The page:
Like most markets, packaging recovery note (PRN) prices largely fluctuate on two principles: supply and demand and swings in market sentiment.
What makes the PRN market unique is that supply and demand operate within a ‘closed’ compliance year. The demand figures are made available following the release of the obligation data in April, and then PRNs are generated during the course of the year to meet this relatively static demand.
Our window to the supply side comes in the form of recycling figures released at the end of every quarter. These much-anticipated trigger-points within the compliance year are fundamental to determining PRN prices, and are often the catalyst for flurries of trading activity and concentrated periods of price volatility.
In most basic terms, where these indicate a deficit of supply, PRN prices go up, and when they show surplus, prices go down.
The third quarter figures are especially sensitive because this is the final piece of supply data to be released before the January compliance deadline (fourth quarter results are released after the deadline). Not only do these set the tone for the final three months of trading, but they will also greatly influence opening PRN prices and forecasting for the following compliance year.
For PRN buyers, this year’s Q3 recycling figures released last month can be summed up as the good (plastic), the bad (steel) and the downright ugly in the case of glass.
Plastic’s nine-month bull run came to an abrupt end in October. The supply of plastic PRNs received a double boost in the month.
Backdated PRNs issued on newly authorised grades of washed PET flake saw Q1 and Q2 amended upwards by a combined 28,000 tonnes. It almost entirely wiped out the supply deficit from the first half of the year.
This caused an initial price correction down to £22. But it was the release of strong Q3 data, showing a 20,000-tonne oversupply for the quarter, that sparked a dramatic sell-off, with prices on t2e falling 64% to £8 per tonne in two weeks.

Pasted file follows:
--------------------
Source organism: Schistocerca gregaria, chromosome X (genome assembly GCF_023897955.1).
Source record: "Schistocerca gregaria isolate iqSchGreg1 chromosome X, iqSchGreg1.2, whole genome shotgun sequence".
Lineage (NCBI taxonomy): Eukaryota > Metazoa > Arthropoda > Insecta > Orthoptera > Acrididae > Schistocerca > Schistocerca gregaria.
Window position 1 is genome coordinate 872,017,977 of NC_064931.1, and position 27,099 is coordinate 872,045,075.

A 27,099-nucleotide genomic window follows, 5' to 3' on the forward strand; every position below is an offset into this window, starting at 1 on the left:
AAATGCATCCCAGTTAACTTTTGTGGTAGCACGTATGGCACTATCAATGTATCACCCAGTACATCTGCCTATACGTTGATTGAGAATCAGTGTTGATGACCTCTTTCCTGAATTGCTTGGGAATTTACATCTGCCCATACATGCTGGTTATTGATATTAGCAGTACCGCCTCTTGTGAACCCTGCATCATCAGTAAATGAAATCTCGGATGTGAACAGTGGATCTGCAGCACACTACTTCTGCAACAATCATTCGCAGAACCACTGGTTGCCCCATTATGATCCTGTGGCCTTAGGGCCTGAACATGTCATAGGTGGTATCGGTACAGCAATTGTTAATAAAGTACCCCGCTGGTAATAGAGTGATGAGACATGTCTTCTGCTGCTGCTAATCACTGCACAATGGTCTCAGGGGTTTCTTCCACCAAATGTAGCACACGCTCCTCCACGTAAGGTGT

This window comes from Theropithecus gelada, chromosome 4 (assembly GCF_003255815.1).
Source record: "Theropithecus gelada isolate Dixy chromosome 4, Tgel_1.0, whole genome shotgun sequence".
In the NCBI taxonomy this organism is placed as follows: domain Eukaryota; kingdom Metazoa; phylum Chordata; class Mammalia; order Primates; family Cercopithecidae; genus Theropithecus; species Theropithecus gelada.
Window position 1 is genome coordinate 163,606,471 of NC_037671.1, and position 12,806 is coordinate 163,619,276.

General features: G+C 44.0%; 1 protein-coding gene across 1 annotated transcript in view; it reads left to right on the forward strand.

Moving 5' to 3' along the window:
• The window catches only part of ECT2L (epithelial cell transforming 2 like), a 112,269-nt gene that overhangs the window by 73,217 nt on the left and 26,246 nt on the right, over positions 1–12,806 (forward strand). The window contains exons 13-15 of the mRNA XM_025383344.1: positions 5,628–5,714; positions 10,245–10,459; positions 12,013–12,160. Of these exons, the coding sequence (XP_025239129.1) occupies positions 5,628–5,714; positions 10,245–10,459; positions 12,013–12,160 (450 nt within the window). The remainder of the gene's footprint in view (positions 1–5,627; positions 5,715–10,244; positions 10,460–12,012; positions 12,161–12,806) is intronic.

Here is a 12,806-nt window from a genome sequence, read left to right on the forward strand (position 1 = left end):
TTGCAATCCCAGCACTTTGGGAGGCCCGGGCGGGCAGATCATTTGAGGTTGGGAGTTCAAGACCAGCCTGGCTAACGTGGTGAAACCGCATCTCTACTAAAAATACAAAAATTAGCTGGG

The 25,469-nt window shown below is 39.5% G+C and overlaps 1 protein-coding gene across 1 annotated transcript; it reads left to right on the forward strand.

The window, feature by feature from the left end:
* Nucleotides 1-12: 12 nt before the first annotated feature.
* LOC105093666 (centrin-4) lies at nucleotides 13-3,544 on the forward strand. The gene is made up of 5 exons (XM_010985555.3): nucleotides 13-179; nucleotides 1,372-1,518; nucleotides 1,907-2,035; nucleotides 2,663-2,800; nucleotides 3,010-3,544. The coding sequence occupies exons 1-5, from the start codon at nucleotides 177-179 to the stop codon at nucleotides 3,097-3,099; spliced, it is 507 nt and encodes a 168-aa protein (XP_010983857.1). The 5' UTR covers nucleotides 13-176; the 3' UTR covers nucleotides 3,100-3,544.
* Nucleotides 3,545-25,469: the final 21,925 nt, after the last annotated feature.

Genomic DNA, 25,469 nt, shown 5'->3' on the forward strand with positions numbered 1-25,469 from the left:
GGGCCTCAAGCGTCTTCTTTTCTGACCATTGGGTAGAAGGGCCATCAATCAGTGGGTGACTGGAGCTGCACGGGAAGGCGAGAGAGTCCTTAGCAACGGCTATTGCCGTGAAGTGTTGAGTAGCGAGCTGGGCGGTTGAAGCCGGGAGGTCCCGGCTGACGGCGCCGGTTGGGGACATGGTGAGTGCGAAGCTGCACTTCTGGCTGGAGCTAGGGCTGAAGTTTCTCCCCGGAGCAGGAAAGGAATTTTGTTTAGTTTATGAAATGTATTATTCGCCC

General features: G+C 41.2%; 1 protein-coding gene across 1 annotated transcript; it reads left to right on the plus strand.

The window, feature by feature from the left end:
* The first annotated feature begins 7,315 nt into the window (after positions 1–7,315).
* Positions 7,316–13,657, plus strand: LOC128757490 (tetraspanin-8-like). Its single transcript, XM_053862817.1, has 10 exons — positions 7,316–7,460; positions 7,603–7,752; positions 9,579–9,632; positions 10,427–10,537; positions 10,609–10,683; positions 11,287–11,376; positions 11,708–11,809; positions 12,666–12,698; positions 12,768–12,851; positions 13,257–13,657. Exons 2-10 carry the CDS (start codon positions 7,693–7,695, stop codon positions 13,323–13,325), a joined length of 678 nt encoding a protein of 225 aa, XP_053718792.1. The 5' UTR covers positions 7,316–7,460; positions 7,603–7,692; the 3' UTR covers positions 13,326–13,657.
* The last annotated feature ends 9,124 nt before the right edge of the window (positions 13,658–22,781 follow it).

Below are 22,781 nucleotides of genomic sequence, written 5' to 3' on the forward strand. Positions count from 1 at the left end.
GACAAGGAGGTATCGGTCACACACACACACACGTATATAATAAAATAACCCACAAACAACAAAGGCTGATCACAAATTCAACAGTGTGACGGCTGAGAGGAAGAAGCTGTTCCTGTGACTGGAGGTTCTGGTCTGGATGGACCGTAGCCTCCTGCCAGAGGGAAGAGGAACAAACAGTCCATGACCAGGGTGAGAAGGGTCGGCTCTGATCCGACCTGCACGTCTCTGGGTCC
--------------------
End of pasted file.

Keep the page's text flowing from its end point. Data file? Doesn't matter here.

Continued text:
Volume buying support in the market at £8 has stabilised the price slide for now. But buyers should remain wary of a potential bounce in the price as we approach the December transitional period.
In the metals sector, aluminium also had a bumper Q3 and now looks well on course to meet its 2012 target. Prices fell accordingly on t2e, down 28% to £6.50.
But steel continues to underperform, missing its target for the second quarter in a row. Prices have yo-yoed either side of the Q3 release, twice breaking £50 per tonne before falling back to £35.
Current trends are showing an upwards swing again, with prices trading up to £37 per tonne. If supply remains tight, further volatility can be expected with many sellers holding out for higher prices.
While compliance in steel still looks achievable, hope for glass appears to be fading.
The Q3 glass figure confirmed buyers’ worst fears - despite PRN prices rising to record levels, glass remains woefully undersupplied. The market now needs to make up a 140,000-tonne deficit in the final quarter if the UK is to meet this year’s target.
Although some sellers are reporting that PRN generation has increased significantly in the past month as a direct consequence of the higher price, most experts feel that any improvement to supply now will be too little, too late.
The market reaction to the figures has been surprisingly muted. Despite an initial price jump to £80, the glass market has fallen back to trading freely at its pre-Q3 price of £75 per tonne. Some argue that the current undersupply is already priced into the PRN, others that the storm is still to come.
What we know is that glass prices are likely to become very unpredictable in the run-up to the compliance deadline. If non-compliance becomes a reality this year and buyers become resigned to this fact, the normal rules on supply and demand are unlikely to apply.
After a brief rally, paper fell back to 95p this month. It opened in the 2013 forward markets at £1.20. Recovery also traded in excellent volume in next year’s forward markets at 30p. Wood prices remain static at £1.25-£1.30.
Tom Rickerby Senior market operator, The Environment Exchange (t2e)